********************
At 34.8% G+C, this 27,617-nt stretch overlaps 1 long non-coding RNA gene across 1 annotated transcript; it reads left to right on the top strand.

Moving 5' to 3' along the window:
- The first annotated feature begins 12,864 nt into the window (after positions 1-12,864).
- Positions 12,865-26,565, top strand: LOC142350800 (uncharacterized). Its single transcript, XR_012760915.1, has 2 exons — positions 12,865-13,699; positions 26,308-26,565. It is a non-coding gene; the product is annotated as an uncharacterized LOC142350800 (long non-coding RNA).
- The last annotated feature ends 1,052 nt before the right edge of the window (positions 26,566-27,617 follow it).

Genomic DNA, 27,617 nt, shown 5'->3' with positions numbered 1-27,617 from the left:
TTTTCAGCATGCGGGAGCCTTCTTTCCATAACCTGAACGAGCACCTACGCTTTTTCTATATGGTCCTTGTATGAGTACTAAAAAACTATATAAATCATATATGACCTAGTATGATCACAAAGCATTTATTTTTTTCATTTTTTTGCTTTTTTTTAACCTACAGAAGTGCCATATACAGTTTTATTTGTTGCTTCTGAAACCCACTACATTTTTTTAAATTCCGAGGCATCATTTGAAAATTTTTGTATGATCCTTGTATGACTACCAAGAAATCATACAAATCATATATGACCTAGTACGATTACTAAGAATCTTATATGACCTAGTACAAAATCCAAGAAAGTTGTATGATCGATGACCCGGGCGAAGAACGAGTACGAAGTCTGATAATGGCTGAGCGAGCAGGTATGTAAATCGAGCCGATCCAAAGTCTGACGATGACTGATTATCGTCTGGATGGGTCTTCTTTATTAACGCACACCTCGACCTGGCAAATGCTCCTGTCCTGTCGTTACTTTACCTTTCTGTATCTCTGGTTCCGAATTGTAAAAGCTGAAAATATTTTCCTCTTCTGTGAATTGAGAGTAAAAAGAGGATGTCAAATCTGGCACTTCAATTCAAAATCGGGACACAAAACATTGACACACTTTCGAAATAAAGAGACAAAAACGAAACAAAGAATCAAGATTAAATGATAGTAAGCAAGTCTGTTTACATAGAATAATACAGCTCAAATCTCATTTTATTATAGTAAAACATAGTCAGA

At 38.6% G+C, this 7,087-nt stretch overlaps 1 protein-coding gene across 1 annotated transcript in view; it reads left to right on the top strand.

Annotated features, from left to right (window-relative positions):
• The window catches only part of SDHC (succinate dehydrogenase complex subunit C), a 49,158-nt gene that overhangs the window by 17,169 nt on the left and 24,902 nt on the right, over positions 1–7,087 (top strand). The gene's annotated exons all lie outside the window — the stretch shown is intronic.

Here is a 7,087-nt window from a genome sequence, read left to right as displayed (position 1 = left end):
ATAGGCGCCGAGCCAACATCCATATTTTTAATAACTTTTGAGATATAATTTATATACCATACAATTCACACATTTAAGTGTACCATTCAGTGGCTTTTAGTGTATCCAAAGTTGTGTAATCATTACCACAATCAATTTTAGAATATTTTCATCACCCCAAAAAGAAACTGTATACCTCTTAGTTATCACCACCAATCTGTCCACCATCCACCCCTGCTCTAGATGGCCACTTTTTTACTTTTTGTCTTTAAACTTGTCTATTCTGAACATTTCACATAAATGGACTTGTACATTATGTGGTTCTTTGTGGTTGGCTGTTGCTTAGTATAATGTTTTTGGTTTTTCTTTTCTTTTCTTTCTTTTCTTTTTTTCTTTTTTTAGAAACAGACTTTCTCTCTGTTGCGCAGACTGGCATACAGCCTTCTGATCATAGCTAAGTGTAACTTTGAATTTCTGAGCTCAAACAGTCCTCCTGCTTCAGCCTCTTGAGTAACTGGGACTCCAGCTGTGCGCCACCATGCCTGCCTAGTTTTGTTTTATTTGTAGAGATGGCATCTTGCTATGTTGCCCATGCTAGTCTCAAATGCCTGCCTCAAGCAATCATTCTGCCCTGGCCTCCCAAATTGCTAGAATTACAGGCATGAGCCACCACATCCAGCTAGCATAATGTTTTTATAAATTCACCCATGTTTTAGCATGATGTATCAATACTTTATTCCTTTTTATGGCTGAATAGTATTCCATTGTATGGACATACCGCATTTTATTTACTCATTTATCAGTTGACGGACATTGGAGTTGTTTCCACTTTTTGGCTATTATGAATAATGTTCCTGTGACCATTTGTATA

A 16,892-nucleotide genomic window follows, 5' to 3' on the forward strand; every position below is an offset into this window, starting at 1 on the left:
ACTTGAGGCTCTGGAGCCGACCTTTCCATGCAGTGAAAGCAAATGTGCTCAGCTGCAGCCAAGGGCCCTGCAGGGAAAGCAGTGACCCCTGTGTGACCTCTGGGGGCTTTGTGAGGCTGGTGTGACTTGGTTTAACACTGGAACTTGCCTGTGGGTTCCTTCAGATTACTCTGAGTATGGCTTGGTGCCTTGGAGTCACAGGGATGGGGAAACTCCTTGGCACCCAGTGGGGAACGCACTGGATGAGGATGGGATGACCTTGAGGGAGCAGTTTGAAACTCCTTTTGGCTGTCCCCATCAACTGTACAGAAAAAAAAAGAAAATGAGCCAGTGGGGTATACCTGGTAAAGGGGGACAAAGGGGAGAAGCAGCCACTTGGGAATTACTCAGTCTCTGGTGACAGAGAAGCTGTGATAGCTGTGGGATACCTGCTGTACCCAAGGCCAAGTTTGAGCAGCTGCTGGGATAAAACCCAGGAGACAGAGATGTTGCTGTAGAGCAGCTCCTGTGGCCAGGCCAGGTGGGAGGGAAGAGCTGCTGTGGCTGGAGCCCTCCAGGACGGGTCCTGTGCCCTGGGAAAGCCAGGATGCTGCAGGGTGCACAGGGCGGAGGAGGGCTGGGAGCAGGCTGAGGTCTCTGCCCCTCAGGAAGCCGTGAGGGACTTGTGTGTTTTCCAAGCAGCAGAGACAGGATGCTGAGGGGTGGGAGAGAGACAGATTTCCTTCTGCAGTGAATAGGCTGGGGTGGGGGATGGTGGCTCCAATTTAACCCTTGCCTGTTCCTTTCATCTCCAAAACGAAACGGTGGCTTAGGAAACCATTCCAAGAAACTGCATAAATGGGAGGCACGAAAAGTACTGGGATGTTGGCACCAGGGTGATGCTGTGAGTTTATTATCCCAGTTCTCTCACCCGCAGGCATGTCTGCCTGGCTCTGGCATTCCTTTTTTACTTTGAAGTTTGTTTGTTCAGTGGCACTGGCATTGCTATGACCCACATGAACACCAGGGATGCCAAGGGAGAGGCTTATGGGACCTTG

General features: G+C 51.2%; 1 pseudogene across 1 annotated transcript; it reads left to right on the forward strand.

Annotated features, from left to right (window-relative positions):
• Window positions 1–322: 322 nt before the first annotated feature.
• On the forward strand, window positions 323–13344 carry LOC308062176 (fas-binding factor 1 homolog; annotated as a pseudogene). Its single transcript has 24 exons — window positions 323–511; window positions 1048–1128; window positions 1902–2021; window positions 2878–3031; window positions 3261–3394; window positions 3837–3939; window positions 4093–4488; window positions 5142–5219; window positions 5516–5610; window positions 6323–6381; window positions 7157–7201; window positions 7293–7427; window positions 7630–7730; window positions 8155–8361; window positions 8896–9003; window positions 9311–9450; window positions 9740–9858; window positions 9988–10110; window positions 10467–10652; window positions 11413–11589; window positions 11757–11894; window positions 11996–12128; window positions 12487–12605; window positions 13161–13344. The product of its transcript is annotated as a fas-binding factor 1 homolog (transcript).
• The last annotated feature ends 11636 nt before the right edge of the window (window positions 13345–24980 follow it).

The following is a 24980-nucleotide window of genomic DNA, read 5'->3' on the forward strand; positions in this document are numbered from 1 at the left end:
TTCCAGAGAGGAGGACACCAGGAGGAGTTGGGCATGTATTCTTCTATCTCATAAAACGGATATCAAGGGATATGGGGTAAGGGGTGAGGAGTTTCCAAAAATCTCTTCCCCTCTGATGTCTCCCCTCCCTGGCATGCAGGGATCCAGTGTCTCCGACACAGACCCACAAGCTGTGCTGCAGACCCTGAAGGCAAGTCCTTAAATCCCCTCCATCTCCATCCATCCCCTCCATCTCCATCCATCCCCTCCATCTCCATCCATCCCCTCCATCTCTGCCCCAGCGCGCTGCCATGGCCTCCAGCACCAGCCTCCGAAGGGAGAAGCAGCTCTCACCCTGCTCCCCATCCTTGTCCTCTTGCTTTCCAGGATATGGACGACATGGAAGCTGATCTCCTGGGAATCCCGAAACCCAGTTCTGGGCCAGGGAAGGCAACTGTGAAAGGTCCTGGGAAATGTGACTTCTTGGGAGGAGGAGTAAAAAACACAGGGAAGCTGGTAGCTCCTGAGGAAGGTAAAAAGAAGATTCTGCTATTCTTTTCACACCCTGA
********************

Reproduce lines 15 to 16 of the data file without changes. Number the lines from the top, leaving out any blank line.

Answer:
General features: G+C 51.2%; 1 pseudogene across 1 annotated transcript; it reads left to right on the forward strand.

Annotated features, from left to right (window-relative positions):